Leading article: The merits of a strong opposition

Share
Related Topics

It is to be hoped that the opposition gets more seats in today's elections in Botswana than in previous years. This is not because the incumbent, President Seretse Khama, is not a good thing. He runs perhaps the most politically and economically stable country in Africa – and took over mid-term, after being vice-president, in a smooth transition of power in a country where every election since independence has been deemed free and fair. He is one of the few African leaders to have spoken out against Robert Mugabe's state-sponsored violence in neighbouring Zimbabwe.

But Botswana has a weak opposition. The ruling party, which has been in power for 43 years, won 44 of 57 seats in the last election. And President Khama looks fairly unassailable. As well as being a long-standing player in a rare African success story – Botswana is less corrupt than Italy, let alone the rest of Africa – he is the son of Botswana's founding father as well as chief of the country's largest tribe.

Yet if he is hugely popular with the rural poor the urban elite dislikes his autocratic style. They are disturbed by the military-style discipline demanded by this Sandhurst-trained former head of the national army. He has slapped a 30 per cent tax on alcohol and restricted opening hours for bars and night clubs. When he took office he immediately sacked everyone in the cabinet he felt was not wholeheartedly behind him. He pushes through directives without consulting ministers. He has set up a costly Directorate of Intelligence Services which critics fear is a potential tool for suppressing dissent; deaths in police custody have since increased, from three to eight a year.

A stronger opposition would be good for democracy. Botswana is the world's biggest diamond producer. Recession has reduced global demand for the gems, forcing its mines to their first shutdown in 40 years. The economy shrank by 20 percent in the first quarter of this year forcing Botswana deep into debt. Further contractions are predicted before things pick up in 2011. It has all brought home the importance of diversifying the economy, a task on which even Botswana's capable economic managers have dragged their feet. A firm hand is needed on the tiller, but one critiqued by a competent opposition.

React Now

Latest stories from i100
iJobs Job Widget
iJobs General

MANCHESTER - SENIOR COMMERCIAL LITIGATION -

Highly Attractive Pakage: Austen Lloyd: MANCHESTER - A highly attractive oppor...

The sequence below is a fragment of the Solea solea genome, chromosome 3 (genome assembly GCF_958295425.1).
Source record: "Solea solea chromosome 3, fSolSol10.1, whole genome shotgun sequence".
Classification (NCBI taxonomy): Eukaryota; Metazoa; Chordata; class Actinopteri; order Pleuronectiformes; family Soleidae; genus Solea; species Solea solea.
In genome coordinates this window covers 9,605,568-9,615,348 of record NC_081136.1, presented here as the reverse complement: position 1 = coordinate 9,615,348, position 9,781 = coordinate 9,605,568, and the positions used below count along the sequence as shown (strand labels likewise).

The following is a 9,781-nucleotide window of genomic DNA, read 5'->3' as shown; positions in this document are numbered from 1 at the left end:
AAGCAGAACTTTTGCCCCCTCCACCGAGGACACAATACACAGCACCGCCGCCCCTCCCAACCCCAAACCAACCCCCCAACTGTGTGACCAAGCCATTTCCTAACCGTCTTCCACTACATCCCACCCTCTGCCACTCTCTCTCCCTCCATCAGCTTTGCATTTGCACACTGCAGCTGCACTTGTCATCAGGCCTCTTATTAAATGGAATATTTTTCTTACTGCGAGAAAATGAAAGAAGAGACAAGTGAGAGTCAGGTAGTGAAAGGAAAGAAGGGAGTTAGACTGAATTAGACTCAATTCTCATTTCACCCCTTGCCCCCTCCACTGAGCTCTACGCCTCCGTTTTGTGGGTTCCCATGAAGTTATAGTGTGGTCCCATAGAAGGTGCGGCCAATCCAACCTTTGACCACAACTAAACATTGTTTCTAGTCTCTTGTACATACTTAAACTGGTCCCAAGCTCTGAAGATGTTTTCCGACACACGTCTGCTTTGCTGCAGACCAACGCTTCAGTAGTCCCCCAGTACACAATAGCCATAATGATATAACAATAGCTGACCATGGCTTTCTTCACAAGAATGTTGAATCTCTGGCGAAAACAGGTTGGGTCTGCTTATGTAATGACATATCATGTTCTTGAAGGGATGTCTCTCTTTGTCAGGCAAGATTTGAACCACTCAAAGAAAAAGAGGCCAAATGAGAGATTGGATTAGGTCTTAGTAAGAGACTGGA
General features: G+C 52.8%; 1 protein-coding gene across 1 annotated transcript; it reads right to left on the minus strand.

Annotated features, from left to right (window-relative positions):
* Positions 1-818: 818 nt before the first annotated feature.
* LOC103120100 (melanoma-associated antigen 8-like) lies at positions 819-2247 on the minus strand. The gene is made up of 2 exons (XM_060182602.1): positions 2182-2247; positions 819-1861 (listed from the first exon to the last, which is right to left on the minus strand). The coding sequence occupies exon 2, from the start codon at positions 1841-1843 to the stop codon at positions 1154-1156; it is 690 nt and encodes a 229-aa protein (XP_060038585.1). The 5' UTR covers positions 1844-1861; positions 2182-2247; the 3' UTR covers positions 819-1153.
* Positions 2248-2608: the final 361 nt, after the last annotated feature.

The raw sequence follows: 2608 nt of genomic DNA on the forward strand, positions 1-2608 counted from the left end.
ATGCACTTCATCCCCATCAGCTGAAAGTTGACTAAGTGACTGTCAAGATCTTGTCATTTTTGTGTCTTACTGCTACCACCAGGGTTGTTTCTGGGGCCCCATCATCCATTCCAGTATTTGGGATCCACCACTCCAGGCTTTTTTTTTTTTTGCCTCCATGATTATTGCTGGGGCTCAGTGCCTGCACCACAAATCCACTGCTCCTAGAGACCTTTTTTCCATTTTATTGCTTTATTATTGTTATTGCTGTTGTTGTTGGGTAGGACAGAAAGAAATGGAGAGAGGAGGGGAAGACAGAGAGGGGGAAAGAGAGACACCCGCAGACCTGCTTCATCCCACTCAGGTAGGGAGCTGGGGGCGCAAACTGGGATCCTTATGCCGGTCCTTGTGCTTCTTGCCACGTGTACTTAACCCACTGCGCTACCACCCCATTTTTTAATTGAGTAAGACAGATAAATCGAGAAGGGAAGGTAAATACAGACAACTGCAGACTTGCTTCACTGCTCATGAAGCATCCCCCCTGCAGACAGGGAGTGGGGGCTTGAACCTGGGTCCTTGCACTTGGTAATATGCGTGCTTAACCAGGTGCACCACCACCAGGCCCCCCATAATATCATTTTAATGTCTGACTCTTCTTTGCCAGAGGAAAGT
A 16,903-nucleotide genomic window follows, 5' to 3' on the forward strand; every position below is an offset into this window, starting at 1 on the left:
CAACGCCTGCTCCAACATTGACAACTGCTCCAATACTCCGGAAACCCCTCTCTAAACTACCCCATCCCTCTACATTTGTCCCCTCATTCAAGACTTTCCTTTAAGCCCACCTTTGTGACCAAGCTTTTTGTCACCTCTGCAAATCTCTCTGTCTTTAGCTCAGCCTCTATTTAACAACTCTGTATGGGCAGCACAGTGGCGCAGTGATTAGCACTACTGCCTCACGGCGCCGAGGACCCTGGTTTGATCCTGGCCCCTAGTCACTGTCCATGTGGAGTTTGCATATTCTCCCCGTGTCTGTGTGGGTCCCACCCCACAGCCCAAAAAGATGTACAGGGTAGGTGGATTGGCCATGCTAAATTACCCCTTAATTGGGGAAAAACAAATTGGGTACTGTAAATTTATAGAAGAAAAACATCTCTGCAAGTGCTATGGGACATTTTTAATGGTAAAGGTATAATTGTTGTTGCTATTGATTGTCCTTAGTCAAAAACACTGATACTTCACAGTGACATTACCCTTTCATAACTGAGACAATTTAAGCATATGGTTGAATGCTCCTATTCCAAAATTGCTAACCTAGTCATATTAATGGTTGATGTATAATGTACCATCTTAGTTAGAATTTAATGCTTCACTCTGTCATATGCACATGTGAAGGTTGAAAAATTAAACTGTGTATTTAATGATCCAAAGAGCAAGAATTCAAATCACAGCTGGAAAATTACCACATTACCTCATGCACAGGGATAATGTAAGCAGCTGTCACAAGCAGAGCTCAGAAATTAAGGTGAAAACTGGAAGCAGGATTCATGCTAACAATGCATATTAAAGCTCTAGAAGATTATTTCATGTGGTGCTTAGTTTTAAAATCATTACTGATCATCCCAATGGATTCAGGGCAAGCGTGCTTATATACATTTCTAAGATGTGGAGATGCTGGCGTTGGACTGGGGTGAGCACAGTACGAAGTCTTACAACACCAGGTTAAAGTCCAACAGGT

Senior Marketing Manager - Central London - £50,000

£40000 - £50000 per annum: Ashdown Group: Marketing Manager (Campaigns, Offlin...

Head of Marketing - Acquisition & Direct Reponse Marketing

£90000 - £135000 per annum: Ashdown Group: Head of Marketing (B2C, Acquisition...

1st Line Service Desk Analyst

£27000 - £30000 Per Annum: Clearwater People Solutions Ltd: Our client who are...

Day In a Page

Read Next
Norovirus the food poisoning bug that causes violent stomach flu  

A flu pandemic could decide next year’s election

Matthew Norman
J. Jayalalithaa gestures to her party supporters while standing on the balcony of her residence in Chennai. Former film star Jayalalithaa Jayaram is one of India's most colourful and controversial politicians  

The jailing of former film star Jayalalithaa Jayaram is a drama even Bollywood couldn’t produce

Andrew Buncombe
Pride: Are censors pandering to homophobia?

Are censors pandering to homophobia?

US film censors have ruled 'Pride' unfit for under-16s, though it contains no sex or violence
The magic of roundabouts

Lords of the rings

Just who are the Roundabout Appreciation Society?
Hong Kong protests: A good time to open a new restaurant?

A good time to open a new restaurant in Hong Kong?

As pro-democracy demonstrators hold firm, chef Rowley Leigh, who's in the city to open a new restaurant, says you couldn't hope to meet a nicer bunch
Isis is an hour from Baghdad, the Iraq army has little chance against it, and air strikes won't help

Isis an hour away from Baghdad -

and with no sign of Iraq army being able to make a successful counter-attack
Turner Prize 2014 is frustratingly timid

Turner Prize 2014 is frustratingly timid

The exhibition nods to rich and potentially brilliant ideas, but steps back
Last chance to see: Half the world’s animals have disappeared over the last 40 years

Last chance to see...

The Earth’s animal wildlife population has halved in 40 years
So here's why teenagers are always grumpy - and it's not what you think

Truth behind teens' grumpiness

Early school hours mess with their biological clocks
Why can no one stop hackers putting celebrities' private photos online?

Hacked photos: the third wave

Why can no one stop hackers putting celebrities' private photos online?
Royal Ballet star dubbed 'Charlize Theron in pointe shoes' takes on Manon

Homegrown ballerina is on the rise

Royal Ballet star Melissa Hamilton is about to tackle the role of Manon
Education, eduction, education? Our growing fascination with what really goes on in school

Education, education, education

TV documentaries filmed in classrooms are now a genre in their own right
It’s reasonable to negotiate with the likes of Isis, so why don’t we do it and save lives?

It’s perfectly reasonable to negotiate with villains like Isis

So why don’t we do it and save some lives?
This man just ran a marathon in under 2 hours 3 minutes. Is a 2-hour race in sight?

Is a sub-2-hour race now within sight?

Dennis Kimetto breaks marathon record
We shall not be moved, say Stratford's single parents fighting eviction

Inside the E15 'occupation'

We shall not be moved, say Stratford single parents
Air strikes alone will fail to stop Isis

Air strikes alone will fail to stop Isis

Talks between all touched by the crisis in Syria and Iraq can achieve as much as the Tornadoes, says Patrick Cockburn